Reason Quantitatively and Abstractly: Specific vs. General

Make Sense of Problems and Persevere in Solving Them: Engagement with Mathematics

On encountering a new problem that they cannot solve, many students immediately give up. It doesn’t have to be this way.

There is a difference between students who welcome and remain engaged in the problem and those who give up easily. The difference is not due to innate factors, but it is mostly the outcome of teaching. With effective teaching all children can acquire attitudes and strategies to become proficient in problem solving—understand the problem, approach the solution process, and stay engaged in the problem using different perspectives.

According to the framers of the Common Core State Standards-Mathematics (CCSS-M) and Standards of Mathematics Practices (SMP), helping students to understand a problem, initiate a solution process, remain with the problem by exploring it from multiple perspectives are important characteristics of teaching. This helps students acquire the ability to enter the solution process and develop mathematical stamina.

Making Sense of Problems
Making sense of the problem means understanding the language, the concept, and the conditions and parameters involved in the problem. Students identify the objectives of the problem. They may not engage in the problem and remain engaged in the problem if they do not understand the problem. To initiate a solution process and to pursue it, students should associate appropriate schemas and procedures with the language, symbols, and concepts involved in the problem.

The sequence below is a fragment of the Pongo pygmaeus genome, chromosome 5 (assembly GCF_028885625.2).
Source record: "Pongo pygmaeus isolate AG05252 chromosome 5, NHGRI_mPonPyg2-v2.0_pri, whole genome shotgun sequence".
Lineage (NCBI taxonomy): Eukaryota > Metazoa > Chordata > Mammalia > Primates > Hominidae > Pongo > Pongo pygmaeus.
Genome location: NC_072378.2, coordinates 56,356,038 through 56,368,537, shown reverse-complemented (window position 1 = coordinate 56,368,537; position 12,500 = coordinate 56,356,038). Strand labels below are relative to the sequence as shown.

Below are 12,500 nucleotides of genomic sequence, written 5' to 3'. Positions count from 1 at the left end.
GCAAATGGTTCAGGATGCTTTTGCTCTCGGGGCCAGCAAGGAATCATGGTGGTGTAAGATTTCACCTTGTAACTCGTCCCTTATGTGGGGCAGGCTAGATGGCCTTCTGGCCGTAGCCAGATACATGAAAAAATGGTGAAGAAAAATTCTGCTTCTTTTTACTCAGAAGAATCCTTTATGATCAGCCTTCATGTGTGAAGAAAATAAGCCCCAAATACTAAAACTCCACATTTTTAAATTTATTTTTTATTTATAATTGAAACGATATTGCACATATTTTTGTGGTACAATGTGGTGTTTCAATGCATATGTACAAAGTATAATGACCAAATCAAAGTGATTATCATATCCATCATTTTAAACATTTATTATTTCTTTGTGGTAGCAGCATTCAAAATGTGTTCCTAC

Mathematically proficient students read a problem carefully, understand the meaning and context of the problem, and explain to themselves the role of particular numbers, expressions, and actions in the problem. They analyze the givens, study the constraints on the quantities in the problem, understand, identify, or determine the unknowns in the problem. They understand intra- and interrelationships amongst knowns and unknowns. They understand the nature of these relationships. They seek entry points to the solution process keeping focus on the goal/s of the problem.

Mathematically proficient students analyze the problem, consider analogous situations, try special cases, and simpler forms of the problem (changing numbers, e.g., changing fractions into whole numbers, relaxing constraints in the problem, or reducing the number of variables) to gain insight into the problem and solution process.

They classify and organize the information into tables, charts, or groups. They search for regularity, patterns, or trends. They make conjectures about these patterns. They observe and explain correspondences between variables (knowns and unknowns) by forming equations, verbal descriptions, inequalities or diagrams of important features, relationships, and representations. Through these conjectures about the form and meaning of the data, they plan solution pathways and enter the solution process, rather than simply jumping into a solution attempt by choosing a formula or procedure.